by Sarah Marcantonio
Not only is it challenging for Generation X to understand the new millennial mating rules of the 21st century, it’s difficult for millennials themselves to understand them, since there’s often so much grey area. Here, we try to define the terms explicitly, so we can all get on the same dating page. Even though dating is dead.
- Dating or Going on Dates: This does NOT happen anymore. It’s too old fashioned, too formal. The best you’ll get is coffee, a casual drink, or hanging out at someone’s house or apartment. If you want to be taken out to a nice dinner, take yourself. Even if people do get together in a way that an older generation would consider an official date, millennials will never call it a “date.”
- “Talking”: This means texting between two people who have a clear interest in one another in some romantic or sexual way, but who aren’t ready to make anything official. It may include face-to-face communication and/or sex, though it’s not a requirement. A.k.a. hanging out.
- Hooking Up: Some kind of early sexual exchange without commitment. This can be anything from intercourse to just making out, though its usually more NC-17 than PG. Hooking up, no matter how good the sex is or how many orgasms were had, does not determine or inform seriousness, exclusivity or commitment.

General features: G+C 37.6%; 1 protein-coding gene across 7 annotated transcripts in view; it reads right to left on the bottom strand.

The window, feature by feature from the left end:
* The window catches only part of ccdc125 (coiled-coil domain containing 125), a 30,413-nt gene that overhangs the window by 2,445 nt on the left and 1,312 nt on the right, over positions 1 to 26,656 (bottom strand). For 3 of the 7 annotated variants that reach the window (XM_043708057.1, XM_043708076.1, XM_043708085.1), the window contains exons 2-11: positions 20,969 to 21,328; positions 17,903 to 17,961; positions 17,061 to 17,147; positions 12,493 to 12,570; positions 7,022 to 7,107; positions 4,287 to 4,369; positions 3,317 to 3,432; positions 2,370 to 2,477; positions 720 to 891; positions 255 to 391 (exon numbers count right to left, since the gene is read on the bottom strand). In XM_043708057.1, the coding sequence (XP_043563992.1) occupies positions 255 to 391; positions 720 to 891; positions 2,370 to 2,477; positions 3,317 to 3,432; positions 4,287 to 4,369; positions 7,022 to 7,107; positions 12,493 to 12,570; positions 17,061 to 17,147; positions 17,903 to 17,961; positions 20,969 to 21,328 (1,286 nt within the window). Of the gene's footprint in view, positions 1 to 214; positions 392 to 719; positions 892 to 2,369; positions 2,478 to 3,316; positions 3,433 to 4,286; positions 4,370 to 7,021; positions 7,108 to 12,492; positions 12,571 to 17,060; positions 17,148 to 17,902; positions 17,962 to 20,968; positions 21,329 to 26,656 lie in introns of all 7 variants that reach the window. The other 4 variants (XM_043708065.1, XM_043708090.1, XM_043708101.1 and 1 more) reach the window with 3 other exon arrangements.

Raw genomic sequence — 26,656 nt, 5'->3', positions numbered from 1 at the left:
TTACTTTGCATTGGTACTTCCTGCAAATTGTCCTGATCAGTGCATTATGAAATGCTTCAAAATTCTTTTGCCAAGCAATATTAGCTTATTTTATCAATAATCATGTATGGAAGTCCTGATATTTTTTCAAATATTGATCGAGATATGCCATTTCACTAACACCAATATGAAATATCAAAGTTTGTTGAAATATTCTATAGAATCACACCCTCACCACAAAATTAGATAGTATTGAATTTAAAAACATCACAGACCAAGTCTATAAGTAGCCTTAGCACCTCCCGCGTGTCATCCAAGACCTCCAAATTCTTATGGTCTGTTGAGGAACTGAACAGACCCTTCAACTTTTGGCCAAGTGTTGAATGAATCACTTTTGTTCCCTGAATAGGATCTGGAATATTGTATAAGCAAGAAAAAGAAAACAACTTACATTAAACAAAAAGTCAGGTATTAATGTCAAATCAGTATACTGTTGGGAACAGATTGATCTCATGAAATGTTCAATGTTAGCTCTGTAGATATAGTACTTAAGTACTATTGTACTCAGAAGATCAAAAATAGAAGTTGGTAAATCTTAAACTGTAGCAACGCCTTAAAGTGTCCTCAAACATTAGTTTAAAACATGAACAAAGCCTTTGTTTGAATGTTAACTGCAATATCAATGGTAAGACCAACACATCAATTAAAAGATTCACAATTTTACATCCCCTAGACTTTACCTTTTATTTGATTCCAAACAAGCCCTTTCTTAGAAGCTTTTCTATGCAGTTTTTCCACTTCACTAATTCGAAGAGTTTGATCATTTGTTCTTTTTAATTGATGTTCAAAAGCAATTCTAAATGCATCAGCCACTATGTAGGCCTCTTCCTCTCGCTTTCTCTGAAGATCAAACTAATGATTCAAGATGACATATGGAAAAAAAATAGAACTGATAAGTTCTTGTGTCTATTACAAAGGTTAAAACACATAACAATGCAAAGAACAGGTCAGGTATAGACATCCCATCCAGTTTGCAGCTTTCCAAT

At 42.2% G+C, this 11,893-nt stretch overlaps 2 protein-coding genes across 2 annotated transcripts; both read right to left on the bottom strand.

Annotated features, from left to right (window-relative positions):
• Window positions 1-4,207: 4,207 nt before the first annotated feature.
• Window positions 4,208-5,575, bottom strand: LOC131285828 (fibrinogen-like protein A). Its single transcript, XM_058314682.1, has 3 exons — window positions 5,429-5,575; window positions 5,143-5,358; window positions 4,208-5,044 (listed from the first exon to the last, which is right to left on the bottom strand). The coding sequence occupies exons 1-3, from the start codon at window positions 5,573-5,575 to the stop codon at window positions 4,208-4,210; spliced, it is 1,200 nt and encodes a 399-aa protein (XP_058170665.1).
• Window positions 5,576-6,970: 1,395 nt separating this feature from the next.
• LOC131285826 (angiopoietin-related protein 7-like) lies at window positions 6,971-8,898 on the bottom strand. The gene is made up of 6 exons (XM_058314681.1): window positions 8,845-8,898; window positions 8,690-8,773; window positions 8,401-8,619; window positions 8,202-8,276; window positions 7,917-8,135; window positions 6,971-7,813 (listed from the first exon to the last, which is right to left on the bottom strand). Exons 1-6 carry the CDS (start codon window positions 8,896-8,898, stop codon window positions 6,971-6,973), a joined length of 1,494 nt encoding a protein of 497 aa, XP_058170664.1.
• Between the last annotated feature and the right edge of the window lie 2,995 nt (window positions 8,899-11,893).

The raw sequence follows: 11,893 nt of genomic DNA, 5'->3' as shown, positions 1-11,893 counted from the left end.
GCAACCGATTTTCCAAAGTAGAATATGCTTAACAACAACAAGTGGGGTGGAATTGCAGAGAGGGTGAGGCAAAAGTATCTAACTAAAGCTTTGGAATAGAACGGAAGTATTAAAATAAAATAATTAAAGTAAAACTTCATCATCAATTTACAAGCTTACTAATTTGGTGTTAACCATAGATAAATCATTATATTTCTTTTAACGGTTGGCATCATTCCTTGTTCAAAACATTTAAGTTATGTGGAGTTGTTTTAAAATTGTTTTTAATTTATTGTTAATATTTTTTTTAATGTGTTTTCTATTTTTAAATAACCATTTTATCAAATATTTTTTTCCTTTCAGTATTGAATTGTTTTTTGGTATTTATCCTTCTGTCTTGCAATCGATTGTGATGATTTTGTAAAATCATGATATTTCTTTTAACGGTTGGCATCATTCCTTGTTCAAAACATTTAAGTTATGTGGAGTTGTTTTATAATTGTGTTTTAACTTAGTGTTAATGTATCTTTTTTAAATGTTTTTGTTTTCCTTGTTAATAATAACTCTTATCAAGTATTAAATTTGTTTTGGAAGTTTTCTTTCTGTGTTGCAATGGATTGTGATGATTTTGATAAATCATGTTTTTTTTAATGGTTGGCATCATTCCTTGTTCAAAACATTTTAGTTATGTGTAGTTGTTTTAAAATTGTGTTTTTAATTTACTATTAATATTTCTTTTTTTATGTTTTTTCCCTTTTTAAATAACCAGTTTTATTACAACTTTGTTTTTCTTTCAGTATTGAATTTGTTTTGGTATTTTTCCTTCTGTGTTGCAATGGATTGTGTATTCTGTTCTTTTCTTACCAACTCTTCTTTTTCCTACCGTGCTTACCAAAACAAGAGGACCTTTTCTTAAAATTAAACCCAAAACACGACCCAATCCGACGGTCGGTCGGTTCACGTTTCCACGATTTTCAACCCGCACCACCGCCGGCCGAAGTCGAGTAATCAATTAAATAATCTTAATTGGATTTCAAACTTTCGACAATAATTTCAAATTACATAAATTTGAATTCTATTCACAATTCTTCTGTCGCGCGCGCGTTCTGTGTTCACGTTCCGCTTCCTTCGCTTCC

- The Quick Jump: After talking or hooking up, if both parties are interested in a relationship, they will eventually become significant others. There is no in between phase where they are going on dates. Things are quicker today: it’s a yes or a no, a few short weeks of being unofficial, followed by a serious relationship. There is an extreme casual and an extreme formal, and pretty much nothing in between.
- Dating Apps: The method of choice among young millennials for meeting new people for sex and/or relationships. Tinder is the go to app, but others include Happn, Bumble, Coffee Meets Bagel, and, for an exclusively LGBTQ crowd, Grindr. With Tinder et al, connections can go in either one of two ways: 1) There’s a mutual understanding that the two people want sex only — that can be explicitly said or come across through the language that’s being used (for example, “Do you wanna come over and watch Netflix?” implies sex). Or 2) actual dates are made (even though they’re not called “dates”), gone on, and repeated before the sex is had. While the goal might be a real relationship, the likelihood of that ultimately happening with Tinder is about as likely as going on a “date”…with Johnny Depp.
- Online Personals: OKCupid, Match, et al, are totally acceptable ways to meet people. There is no longer any stigma. Generally, online personals are used by a slightly older crowd, for more serious relationships — though online personals do still work for casual sex. The meet-ups that result from online personals may resemble more traditional dates, but again, they’re never called “dates.” Contrary to popular belief, online dating is not that different from dating in the “good old days” (i.e. the 20th century) — now there’s just technology involved.